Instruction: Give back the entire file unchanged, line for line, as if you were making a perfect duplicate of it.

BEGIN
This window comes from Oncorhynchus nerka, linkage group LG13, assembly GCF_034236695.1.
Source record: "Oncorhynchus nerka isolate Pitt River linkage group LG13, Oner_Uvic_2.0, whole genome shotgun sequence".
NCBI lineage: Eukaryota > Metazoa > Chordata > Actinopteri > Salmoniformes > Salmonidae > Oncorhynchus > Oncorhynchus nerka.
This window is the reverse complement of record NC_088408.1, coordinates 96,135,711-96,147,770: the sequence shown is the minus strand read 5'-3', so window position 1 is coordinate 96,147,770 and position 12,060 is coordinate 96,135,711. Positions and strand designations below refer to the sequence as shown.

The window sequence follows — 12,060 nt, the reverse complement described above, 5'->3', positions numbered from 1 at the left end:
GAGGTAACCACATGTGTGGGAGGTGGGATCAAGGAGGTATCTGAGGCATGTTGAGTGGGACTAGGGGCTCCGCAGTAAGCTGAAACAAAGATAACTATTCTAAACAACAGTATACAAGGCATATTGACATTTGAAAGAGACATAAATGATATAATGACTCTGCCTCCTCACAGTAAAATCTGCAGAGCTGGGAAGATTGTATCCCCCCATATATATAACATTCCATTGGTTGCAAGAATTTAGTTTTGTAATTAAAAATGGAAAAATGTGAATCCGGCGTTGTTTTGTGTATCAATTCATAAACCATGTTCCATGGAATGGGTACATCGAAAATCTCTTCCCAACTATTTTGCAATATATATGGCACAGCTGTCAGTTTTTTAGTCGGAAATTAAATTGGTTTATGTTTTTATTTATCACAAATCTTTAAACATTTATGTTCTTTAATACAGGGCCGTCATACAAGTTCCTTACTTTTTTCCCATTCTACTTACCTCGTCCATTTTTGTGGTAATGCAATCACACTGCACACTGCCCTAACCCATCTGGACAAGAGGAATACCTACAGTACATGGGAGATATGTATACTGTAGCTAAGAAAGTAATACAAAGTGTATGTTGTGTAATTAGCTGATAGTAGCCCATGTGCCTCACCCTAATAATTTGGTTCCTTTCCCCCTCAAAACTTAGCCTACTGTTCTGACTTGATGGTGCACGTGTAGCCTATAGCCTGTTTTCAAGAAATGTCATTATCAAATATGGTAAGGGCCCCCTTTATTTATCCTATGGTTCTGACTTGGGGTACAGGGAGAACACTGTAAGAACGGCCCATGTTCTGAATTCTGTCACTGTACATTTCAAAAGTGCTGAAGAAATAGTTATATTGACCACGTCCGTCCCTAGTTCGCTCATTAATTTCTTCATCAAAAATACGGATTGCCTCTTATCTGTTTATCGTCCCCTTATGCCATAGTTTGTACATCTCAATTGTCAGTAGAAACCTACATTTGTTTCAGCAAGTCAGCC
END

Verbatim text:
This window comes from Oncorhynchus nerka, linkage group LG13, assembly GCF_034236695.1.
Source record: "Oncorhynchus nerka isolate Pitt River linkage group LG13, Oner_Uvic_2.0, whole genome shotgun sequence".
NCBI lineage: Eukaryota > Metazoa > Chordata > Actinopteri > Salmoniformes > Salmonidae > Oncorhynchus > Oncorhynchus nerka.
This window is the reverse complement of record NC_088408.1, coordinates 96,135,711-96,147,770: the sequence shown is the minus strand read 5'-3', so window position 1 is coordinate 96,147,770 and position 12,060 is coordinate 96,135,711. Positions and strand designations below refer to the sequence as shown.

The window sequence follows — 12,060 nt, the reverse complement described above, 5'->3', positions numbered from 1 at the left end:
GAGGTAACCACATGTGTGGGAGGTGGGATCAAGGAGGTATCTGAGGCATGTTGAGTGGGACTAGGGGCTCCGCAGTAAGCTGAAACAAAGATAACTATTCTAAACAACAGTATACAAGGCATATTGACATTTGAAAGAGACATAAATGATATAATGACTCTGCCTCCTCACAGTAAAATCTGCAGAGCTGGGAAGATTGTATCCCCCCATATATATAACATTCCATTGGTTGCAAGAATTTAGTTTTGTAATTAAAAATGGAAAAATGTGAATCCGGCGTTGTTTTGTGTATCAATTCATAAACCATGTTCCATGGAATGGGTACATCGAAAATCTCTTCCCAACTATTTTGCAATATATATGGCACAGCTGTCAGTTTTTTAGTCGGAAATTAAATTGGTTTATGTTTTTATTTATCACAAATCTTTAAACATTTATGTTCTTTAATACAGGGCCGTCATACAAGTTCCTTACTTTTTTCCCATTCTACTTACCTCGTCCATTTTTGTGGTAATGCAATCACACTGCACACTGCCCTAACCCATCTGGACAAGAGGAATACCTACAGTACATGGGAGATATGTATACTGTAGCTAAGAAAGTAATACAAAGTGTATGTTGTGTAATTAGCTGATAGTAGCCCATGTGCCTCACCCTAATAATTTGGTTCCTTTCCCCCTCAAAACTTAGCCTACTGTTCTGACTTGATGGTGCACGTGTAGCCTATAGCCTGTTTTCAAGAAATGTCATTATCAAATATGGTAAGGGCCCCCTTTATTTATCCTATGGTTCTGACTTGGGGTACAGGGAGAACACTGTAAGAACGGCCCATGTTCTGAATTCTGTCACTGTACATTTCAAAAGTGCTGAAGAAATAGTTATATTGACCACGTCCGTCCCTAGTTCGCTCATTAATTTCTTCATCAAAAATACGGATTGCCTCTTATCTGTTTATCGTCCCCTTATGCCATAGTTTGTACATCTCAATTGTCAGTAGAAACCTACATTTGTTTCAGCAAGTCAGCC